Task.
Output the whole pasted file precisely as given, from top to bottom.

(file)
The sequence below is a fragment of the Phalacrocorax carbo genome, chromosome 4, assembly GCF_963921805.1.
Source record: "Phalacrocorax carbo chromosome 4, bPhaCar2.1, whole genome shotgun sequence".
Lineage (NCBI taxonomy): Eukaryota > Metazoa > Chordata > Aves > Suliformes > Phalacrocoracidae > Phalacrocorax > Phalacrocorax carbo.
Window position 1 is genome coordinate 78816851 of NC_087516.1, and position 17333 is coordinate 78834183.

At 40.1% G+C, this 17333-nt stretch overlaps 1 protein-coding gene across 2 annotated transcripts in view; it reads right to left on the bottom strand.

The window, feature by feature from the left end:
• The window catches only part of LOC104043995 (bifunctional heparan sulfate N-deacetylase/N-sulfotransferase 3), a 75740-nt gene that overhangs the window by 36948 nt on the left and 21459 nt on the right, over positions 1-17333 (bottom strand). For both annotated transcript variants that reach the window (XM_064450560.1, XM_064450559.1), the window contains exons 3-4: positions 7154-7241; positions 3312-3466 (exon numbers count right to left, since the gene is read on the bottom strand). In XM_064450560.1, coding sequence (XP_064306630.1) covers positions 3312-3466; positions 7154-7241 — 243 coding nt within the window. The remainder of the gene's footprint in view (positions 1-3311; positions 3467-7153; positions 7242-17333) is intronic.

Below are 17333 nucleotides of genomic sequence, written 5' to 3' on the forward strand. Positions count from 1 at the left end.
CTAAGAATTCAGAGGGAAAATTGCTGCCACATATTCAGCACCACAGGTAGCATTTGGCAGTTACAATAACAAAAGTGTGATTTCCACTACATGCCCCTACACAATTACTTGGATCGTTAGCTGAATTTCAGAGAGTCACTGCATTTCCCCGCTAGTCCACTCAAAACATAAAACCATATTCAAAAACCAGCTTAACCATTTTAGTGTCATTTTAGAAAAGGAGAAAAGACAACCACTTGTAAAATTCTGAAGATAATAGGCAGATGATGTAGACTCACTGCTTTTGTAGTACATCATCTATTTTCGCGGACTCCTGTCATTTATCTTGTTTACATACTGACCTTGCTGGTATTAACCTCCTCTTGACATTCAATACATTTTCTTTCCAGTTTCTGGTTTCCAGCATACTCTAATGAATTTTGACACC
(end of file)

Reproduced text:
The sequence below is a fragment of the Phalacrocorax carbo genome, chromosome 4, assembly GCF_963921805.1.
Source record: "Phalacrocorax carbo chromosome 4, bPhaCar2.1, whole genome shotgun sequence".
Lineage (NCBI taxonomy): Eukaryota > Metazoa > Chordata > Aves > Suliformes > Phalacrocoracidae > Phalacrocorax > Phalacrocorax carbo.
Window position 1 is genome coordinate 78816851 of NC_087516.1, and position 17333 is coordinate 78834183.

At 40.1% G+C, this 17333-nt stretch overlaps 1 protein-coding gene across 2 annotated transcripts in view; it reads right to left on the bottom strand.

The window, feature by feature from the left end:
• The window catches only part of LOC104043995 (bifunctional heparan sulfate N-deacetylase/N-sulfotransferase 3), a 75740-nt gene that overhangs the window by 36948 nt on the left and 21459 nt on the right, over positions 1-17333 (bottom strand). For both annotated transcript variants that reach the window (XM_064450560.1, XM_064450559.1), the window contains exons 3-4: positions 7154-7241; positions 3312-3466 (exon numbers count right to left, since the gene is read on the bottom strand). In XM_064450560.1, coding sequence (XP_064306630.1) covers positions 3312-3466; positions 7154-7241 — 243 coding nt within the window. The remainder of the gene's footprint in view (positions 1-3311; positions 3467-7153; positions 7242-17333) is intronic.

Below are 17333 nucleotides of genomic sequence, written 5' to 3' on the forward strand. Positions count from 1 at the left end.
CTAAGAATTCAGAGGGAAAATTGCTGCCACATATTCAGCACCACAGGTAGCATTTGGCAGTTACAATAACAAAAGTGTGATTTCCACTACATGCCCCTACACAATTACTTGGATCGTTAGCTGAATTTCAGAGAGTCACTGCATTTCCCCGCTAGTCCACTCAAAACATAAAACCATATTCAAAAACCAGCTTAACCATTTTAGTGTCATTTTAGAAAAGGAGAAAAGACAACCACTTGTAAAATTCTGAAGATAATAGGCAGATGATGTAGACTCACTGCTTTTGTAGTACATCATCTATTTTCGCGGACTCCTGTCATTTATCTTGTTTACATACTGACCTTGCTGGTATTAACCTCCTCTTGACATTCAATACATTTTCTTTCCAGTTTCTGGTTTCCAGCATACTCTAATGAATTTTGACACC